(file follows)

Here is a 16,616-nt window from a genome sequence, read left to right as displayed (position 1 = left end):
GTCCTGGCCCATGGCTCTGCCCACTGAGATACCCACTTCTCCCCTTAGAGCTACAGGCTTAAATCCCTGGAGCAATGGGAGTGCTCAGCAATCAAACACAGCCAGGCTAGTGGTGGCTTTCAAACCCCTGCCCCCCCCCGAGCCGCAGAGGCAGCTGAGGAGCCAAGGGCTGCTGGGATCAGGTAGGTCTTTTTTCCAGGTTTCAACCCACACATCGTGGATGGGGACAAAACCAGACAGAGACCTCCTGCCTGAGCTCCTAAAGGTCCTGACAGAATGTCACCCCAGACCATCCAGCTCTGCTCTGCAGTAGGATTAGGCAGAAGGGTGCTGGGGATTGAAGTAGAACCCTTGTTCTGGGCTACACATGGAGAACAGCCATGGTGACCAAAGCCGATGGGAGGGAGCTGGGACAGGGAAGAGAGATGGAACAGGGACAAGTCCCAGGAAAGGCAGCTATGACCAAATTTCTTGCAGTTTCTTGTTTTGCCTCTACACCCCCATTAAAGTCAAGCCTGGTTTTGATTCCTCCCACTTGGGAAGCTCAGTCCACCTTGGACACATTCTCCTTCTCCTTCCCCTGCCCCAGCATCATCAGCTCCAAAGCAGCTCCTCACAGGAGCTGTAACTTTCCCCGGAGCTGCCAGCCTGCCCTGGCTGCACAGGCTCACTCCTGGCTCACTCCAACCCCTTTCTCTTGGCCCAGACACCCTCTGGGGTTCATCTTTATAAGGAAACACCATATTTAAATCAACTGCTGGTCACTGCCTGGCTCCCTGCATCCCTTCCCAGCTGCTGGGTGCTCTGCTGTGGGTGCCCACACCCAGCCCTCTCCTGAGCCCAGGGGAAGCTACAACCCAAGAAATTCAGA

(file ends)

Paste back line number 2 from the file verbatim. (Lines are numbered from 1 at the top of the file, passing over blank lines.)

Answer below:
GTCCTGGCCCATGGCTCTGCCCACTGAGATACCCACTTCTCCCCTTAGAGCTACAGGCTTAAATCCCTGGAGCAATGGGAGTGCTCAGCAATCAAACACAGCCAGGCTAGTGGTGGCTTTCAAACCCCTGCCCCCCCCCGAGCCGCAGAGGCAGCTGAGGAGCCAAGGGCTGCTGGGATCAGGTAGGTCTTTTTTCCAGGTTTCAACCCACACATCGTGGATGGGGACAAAACCAGACAGAGACCTCCTGCCTGAGCTCCTAAAGGTCCTGACAGAATGTCACCCCAGACCATCCAGCTCTGCTCTGCAGTAGGATTAGGCAGAAGGGTGCTGGGGATTGAAGTAGAACCCTTGTTCTGGGCTACACATGGAGAACAGCCATGGTGACCAAAGCCGATGGGAGGGAGCTGGGACAGGGAAGAGAGATGGAACAGGGACAAGTCCCAGGAAAGGCAGCTATGACCAAATTTCTTGCAGTTTCTTGTTTTGCCTCTACACCCCCATTAAAGTCAAGCCTGGTTTTGATTCCTCCCACTTGGGAAGCTCAGTCCACCTTGGACACATTCTCCTTCTCCTTCCCCTGCCCCAGCATCATCAGCTCCAAAGCAGCTCCTCACAGGAGCTGTAACTTTCCCCGGAGCTGCCAGCCTGCCCTGGCTGCACAGGCTCACTCCTGGCTCACTCCAACCCCTTTCTCTTGGCCCAGACACCCTCTGGGGTTCATCTTTATAAGGAAACACCATATTTAAATCAACTGCTGGTCACTGCCTGGCTCCCTGCATCCCTTCCCAGCTGCTGGGTGCTCTGCTGTGGGTGCCCACACCCAGCCCTCTCCTGAGCCCAGGGGAAGCTACAACCCAAGAAATTCAGA